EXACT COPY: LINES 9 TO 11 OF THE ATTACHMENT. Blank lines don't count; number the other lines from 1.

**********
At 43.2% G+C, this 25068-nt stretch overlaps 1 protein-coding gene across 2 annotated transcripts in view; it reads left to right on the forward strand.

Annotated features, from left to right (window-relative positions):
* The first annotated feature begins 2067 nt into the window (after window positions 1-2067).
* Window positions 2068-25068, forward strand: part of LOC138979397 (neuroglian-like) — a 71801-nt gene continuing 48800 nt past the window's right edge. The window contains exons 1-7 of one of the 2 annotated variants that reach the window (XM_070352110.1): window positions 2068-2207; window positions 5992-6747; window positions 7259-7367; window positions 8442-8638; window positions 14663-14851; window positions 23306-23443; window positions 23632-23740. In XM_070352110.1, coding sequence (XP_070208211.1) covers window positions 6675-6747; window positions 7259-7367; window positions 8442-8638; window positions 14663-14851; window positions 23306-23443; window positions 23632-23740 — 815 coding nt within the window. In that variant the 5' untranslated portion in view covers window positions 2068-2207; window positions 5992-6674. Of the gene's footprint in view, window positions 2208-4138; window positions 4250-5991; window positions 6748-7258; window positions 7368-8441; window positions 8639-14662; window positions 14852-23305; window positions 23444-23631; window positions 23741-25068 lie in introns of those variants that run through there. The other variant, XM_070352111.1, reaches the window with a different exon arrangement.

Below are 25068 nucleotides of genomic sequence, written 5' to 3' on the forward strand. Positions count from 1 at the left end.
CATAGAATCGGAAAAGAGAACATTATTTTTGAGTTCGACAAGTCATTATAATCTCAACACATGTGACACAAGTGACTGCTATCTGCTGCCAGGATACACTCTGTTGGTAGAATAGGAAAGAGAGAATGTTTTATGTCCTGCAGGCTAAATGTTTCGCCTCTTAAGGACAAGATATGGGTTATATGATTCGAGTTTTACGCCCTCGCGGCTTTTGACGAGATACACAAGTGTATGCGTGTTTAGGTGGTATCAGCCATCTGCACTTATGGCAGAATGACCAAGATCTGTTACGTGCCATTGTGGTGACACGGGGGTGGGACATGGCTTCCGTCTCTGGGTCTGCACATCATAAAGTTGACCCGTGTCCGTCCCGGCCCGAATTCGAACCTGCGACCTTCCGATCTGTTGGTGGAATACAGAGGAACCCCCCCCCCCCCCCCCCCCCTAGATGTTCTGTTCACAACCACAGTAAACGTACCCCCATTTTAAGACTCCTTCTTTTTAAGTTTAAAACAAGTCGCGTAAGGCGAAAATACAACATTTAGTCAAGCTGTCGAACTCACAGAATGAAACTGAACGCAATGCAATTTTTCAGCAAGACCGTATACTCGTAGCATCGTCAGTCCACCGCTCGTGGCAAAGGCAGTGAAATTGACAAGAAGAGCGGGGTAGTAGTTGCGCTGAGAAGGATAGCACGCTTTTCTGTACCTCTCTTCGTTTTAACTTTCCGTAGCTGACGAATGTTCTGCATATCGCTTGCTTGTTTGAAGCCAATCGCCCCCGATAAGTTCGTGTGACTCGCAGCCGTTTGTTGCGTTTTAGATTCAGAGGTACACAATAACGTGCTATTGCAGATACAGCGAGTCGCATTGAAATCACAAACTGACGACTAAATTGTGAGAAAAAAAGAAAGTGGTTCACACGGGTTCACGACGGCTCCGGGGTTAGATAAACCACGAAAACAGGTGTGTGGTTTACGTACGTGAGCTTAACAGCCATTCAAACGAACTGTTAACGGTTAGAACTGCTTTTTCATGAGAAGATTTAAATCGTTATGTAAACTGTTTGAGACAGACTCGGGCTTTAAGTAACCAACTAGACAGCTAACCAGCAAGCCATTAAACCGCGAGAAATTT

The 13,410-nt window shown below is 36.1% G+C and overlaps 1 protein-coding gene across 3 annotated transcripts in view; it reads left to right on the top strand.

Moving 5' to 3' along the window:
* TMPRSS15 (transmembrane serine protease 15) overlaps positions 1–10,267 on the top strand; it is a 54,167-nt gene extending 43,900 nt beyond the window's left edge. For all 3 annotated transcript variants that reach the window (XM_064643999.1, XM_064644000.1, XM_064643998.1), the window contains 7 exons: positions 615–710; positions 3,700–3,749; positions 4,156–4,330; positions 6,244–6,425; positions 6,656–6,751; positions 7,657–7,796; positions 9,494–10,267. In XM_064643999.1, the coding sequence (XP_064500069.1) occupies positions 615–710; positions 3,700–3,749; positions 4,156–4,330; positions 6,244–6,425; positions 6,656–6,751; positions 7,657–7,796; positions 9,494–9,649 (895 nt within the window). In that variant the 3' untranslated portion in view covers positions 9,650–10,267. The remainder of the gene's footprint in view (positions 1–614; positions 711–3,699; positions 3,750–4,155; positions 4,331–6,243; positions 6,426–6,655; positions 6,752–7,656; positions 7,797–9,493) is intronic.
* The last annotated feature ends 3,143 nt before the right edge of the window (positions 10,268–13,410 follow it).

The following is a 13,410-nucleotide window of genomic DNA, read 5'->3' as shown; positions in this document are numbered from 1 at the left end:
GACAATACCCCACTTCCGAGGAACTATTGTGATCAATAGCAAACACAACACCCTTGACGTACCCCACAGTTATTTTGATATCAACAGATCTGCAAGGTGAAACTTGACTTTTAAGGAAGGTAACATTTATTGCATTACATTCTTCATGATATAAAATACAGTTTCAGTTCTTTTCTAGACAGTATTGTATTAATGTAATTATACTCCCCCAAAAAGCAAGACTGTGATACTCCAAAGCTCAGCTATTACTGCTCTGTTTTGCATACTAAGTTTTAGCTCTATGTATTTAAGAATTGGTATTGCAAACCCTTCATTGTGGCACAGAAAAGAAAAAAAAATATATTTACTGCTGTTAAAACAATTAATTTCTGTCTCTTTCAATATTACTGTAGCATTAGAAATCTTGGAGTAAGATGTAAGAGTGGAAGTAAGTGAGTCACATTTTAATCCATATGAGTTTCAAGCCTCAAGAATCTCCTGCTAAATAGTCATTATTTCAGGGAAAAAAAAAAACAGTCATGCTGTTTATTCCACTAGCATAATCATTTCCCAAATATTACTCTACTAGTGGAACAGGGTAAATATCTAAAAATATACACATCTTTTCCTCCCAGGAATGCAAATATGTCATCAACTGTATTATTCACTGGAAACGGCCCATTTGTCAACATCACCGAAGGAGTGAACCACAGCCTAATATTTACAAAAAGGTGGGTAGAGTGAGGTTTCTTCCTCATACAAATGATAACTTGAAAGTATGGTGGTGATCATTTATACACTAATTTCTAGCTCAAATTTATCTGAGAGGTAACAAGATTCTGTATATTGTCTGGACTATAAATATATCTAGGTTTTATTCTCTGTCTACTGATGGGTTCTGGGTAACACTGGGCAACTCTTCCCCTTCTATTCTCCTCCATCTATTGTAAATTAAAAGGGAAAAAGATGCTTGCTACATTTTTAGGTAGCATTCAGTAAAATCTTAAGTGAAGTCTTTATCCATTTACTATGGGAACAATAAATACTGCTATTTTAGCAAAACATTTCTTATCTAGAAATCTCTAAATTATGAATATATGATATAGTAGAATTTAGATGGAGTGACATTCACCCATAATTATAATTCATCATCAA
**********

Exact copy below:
* TMPRSS15 (transmembrane serine protease 15) overlaps positions 1–10,267 on the top strand; it is a 54,167-nt gene extending 43,900 nt beyond the window's left edge. For all 3 annotated transcript variants that reach the window (XM_064643999.1, XM_064644000.1, XM_064643998.1), the window contains 7 exons: positions 615–710; positions 3,700–3,749; positions 4,156–4,330; positions 6,244–6,425; positions 6,656–6,751; positions 7,657–7,796; positions 9,494–10,267. In XM_064643999.1, the coding sequence (XP_064500069.1) occupies positions 615–710; positions 3,700–3,749; positions 4,156–4,330; positions 6,244–6,425; positions 6,656–6,751; positions 7,657–7,796; positions 9,494–9,649 (895 nt within the window). In that variant the 3' untranslated portion in view covers positions 9,650–10,267. The remainder of the gene's footprint in view (positions 1–614; positions 711–3,699; positions 3,750–4,155; positions 4,331–6,243; positions 6,426–6,655; positions 6,752–7,656; positions 7,797–9,493) is intronic.
* The last annotated feature ends 3,143 nt before the right edge of the window (positions 10,268–13,410 follow it).

The following is a 13,410-nucleotide window of genomic DNA, read 5'->3' as shown; positions in this document are numbered from 1 at the left end: